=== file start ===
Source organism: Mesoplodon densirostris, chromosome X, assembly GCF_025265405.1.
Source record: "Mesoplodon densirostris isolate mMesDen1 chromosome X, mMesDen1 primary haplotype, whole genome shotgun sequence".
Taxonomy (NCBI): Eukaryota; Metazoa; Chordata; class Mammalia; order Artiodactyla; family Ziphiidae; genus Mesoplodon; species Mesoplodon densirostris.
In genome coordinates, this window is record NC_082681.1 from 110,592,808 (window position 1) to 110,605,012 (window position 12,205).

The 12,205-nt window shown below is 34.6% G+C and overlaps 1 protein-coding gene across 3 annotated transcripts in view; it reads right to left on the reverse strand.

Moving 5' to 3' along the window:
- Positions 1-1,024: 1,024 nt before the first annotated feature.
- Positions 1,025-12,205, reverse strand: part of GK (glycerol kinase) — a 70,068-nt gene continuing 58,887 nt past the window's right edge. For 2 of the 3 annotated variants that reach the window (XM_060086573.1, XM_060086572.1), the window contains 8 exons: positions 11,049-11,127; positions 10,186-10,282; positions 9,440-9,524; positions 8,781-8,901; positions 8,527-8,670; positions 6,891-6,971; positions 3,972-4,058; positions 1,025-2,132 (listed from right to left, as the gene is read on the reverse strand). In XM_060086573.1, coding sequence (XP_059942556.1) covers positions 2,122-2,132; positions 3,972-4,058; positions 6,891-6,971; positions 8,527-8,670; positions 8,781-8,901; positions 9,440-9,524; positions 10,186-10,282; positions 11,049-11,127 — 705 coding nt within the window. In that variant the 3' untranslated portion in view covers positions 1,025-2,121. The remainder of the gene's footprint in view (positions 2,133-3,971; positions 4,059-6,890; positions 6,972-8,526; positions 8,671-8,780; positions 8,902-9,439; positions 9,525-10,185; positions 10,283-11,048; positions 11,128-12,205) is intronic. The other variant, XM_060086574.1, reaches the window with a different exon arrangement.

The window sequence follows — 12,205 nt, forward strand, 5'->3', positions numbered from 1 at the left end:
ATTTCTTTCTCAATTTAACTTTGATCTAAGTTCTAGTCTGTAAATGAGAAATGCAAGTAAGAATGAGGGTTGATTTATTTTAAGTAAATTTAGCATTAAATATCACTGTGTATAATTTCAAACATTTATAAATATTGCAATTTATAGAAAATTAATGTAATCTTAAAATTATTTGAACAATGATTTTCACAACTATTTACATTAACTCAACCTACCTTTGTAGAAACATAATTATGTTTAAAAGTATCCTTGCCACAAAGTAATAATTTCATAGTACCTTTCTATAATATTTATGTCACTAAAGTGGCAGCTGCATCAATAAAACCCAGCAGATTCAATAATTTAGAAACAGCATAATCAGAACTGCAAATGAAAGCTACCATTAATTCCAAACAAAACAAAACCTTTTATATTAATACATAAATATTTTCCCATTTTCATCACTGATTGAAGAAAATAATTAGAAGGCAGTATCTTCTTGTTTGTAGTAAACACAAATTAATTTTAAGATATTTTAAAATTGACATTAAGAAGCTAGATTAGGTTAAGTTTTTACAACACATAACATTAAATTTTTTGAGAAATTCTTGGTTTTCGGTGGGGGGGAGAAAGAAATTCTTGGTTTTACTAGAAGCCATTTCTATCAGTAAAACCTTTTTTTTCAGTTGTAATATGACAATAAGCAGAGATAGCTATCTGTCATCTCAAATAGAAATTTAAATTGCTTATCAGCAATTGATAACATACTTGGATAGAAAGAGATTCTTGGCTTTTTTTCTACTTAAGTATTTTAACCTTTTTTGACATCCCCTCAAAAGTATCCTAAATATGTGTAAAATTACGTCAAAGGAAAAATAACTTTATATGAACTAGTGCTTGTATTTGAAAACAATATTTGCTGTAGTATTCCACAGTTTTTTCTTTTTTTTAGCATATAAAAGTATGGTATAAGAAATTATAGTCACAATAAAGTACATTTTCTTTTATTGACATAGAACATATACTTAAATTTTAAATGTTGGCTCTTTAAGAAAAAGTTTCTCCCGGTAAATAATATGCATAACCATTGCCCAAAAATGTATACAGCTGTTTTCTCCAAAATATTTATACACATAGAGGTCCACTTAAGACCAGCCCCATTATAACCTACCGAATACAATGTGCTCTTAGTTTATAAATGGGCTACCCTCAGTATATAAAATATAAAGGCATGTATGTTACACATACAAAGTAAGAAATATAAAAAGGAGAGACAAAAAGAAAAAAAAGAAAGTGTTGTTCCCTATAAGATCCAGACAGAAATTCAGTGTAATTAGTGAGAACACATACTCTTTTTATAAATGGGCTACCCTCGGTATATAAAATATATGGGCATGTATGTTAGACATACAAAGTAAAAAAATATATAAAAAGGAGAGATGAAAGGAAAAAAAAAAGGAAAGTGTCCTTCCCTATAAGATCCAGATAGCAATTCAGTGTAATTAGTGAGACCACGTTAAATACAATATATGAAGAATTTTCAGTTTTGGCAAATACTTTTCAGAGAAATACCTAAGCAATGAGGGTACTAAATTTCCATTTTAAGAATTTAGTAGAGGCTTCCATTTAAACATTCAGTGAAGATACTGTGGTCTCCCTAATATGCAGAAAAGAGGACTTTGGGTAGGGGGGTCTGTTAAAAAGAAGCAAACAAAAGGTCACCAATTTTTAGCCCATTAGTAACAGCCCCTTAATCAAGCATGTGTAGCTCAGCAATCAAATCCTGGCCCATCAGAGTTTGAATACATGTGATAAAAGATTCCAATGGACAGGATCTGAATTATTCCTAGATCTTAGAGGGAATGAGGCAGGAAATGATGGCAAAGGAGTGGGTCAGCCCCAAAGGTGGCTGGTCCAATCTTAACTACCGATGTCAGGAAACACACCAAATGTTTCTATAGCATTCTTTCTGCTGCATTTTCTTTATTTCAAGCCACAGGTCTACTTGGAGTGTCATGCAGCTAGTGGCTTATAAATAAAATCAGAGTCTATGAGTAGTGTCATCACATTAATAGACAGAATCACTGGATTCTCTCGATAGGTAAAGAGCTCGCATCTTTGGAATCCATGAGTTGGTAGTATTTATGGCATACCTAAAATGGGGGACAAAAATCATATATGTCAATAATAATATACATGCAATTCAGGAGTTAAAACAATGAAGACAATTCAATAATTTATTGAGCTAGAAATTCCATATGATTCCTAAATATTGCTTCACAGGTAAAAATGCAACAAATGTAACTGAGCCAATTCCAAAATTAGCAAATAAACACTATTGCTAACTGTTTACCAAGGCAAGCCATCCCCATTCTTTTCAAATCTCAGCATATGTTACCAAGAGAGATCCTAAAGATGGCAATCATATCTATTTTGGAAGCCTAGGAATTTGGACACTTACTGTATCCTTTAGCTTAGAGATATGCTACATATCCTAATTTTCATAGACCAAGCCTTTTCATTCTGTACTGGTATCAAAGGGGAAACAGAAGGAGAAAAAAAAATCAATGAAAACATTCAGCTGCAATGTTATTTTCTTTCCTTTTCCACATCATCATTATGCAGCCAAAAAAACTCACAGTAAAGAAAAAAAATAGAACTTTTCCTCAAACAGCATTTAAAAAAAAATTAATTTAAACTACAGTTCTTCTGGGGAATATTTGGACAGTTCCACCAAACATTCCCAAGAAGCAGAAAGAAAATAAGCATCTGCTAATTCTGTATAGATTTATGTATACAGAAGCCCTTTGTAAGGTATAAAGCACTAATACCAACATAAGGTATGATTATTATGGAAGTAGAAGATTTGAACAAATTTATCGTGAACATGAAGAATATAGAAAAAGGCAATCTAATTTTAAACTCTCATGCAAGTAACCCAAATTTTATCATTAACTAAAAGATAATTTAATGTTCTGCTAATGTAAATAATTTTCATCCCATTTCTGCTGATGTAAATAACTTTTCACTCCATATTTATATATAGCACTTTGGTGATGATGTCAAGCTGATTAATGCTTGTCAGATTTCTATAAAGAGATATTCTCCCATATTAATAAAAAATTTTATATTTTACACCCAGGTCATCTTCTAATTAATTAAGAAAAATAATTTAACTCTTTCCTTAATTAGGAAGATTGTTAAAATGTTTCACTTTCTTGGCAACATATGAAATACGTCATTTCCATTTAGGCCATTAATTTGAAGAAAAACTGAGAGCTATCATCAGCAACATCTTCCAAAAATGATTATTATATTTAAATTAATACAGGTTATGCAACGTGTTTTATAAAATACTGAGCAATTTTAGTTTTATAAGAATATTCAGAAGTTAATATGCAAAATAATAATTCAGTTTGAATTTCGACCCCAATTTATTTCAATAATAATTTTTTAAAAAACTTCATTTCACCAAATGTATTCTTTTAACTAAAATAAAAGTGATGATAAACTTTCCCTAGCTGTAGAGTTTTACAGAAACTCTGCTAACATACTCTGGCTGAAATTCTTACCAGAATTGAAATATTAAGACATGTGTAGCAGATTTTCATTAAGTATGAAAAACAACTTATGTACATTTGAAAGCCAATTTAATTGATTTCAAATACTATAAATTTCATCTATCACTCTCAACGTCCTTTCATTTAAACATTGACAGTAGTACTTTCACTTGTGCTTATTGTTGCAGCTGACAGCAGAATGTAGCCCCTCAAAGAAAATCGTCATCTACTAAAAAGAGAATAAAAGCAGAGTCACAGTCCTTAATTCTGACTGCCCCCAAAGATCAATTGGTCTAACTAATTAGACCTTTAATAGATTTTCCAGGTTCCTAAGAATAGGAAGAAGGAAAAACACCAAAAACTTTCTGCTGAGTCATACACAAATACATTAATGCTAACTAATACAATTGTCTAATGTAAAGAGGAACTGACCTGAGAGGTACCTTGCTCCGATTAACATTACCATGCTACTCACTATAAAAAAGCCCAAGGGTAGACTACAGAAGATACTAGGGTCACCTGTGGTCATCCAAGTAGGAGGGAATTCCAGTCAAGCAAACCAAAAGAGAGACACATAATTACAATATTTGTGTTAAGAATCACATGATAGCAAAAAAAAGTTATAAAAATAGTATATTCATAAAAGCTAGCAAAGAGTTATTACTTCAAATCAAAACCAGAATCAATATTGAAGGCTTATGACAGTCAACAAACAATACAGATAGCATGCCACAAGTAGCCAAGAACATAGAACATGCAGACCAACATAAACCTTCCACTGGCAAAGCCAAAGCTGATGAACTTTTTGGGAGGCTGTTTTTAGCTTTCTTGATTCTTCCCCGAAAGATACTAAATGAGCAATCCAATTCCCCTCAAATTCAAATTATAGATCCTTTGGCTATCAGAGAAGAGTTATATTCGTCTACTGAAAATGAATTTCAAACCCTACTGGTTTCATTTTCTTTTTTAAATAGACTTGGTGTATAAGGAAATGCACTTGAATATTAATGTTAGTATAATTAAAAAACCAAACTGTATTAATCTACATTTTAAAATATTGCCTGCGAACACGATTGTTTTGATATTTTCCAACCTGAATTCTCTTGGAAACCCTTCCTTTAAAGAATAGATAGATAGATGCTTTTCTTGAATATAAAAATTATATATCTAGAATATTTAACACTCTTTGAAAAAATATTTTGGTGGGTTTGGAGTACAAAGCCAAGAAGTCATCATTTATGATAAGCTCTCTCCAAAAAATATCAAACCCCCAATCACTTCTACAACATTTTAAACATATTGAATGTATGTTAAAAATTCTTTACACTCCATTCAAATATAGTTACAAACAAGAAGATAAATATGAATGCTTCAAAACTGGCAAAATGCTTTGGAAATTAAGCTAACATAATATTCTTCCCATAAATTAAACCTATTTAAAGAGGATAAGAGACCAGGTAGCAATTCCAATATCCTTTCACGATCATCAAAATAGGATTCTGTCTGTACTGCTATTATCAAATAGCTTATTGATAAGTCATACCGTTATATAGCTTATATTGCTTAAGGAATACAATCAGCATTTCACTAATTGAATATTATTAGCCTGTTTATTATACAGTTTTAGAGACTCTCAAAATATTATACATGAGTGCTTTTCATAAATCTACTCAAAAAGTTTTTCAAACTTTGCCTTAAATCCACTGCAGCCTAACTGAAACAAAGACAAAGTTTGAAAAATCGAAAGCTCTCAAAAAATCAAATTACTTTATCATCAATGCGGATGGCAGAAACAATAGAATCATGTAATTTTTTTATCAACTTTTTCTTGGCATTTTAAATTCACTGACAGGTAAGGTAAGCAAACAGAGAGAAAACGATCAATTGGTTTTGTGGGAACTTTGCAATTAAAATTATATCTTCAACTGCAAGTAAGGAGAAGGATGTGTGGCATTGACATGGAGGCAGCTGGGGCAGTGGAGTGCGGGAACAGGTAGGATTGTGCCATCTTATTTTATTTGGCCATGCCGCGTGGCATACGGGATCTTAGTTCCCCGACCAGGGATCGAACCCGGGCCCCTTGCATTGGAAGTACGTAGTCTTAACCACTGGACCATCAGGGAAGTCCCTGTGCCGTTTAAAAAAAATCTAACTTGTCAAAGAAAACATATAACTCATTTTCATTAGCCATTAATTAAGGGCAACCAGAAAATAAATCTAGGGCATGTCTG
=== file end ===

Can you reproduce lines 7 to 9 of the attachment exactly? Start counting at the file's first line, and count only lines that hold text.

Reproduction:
- Positions 1-1,024: 1,024 nt before the first annotated feature.
- Positions 1,025-12,205, reverse strand: part of GK (glycerol kinase) — a 70,068-nt gene continuing 58,887 nt past the window's right edge. For 2 of the 3 annotated variants that reach the window (XM_060086573.1, XM_060086572.1), the window contains 8 exons: positions 11,049-11,127; positions 10,186-10,282; positions 9,440-9,524; positions 8,781-8,901; positions 8,527-8,670; positions 6,891-6,971; positions 3,972-4,058; positions 1,025-2,132 (listed from right to left, as the gene is read on the reverse strand). In XM_060086573.1, coding sequence (XP_059942556.1) covers positions 2,122-2,132; positions 3,972-4,058; positions 6,891-6,971; positions 8,527-8,670; positions 8,781-8,901; positions 9,440-9,524; positions 10,186-10,282; positions 11,049-11,127 — 705 coding nt within the window. In that variant the 3' untranslated portion in view covers positions 1,025-2,121. The remainder of the gene's footprint in view (positions 2,133-3,971; positions 4,059-6,890; positions 6,972-8,526; positions 8,671-8,780; positions 8,902-9,439; positions 9,525-10,185; positions 10,283-11,048; positions 11,128-12,205) is intronic. The other variant, XM_060086574.1, reaches the window with a different exon arrangement.

The window sequence follows — 12,205 nt, forward strand, 5'->3', positions numbered from 1 at the left end: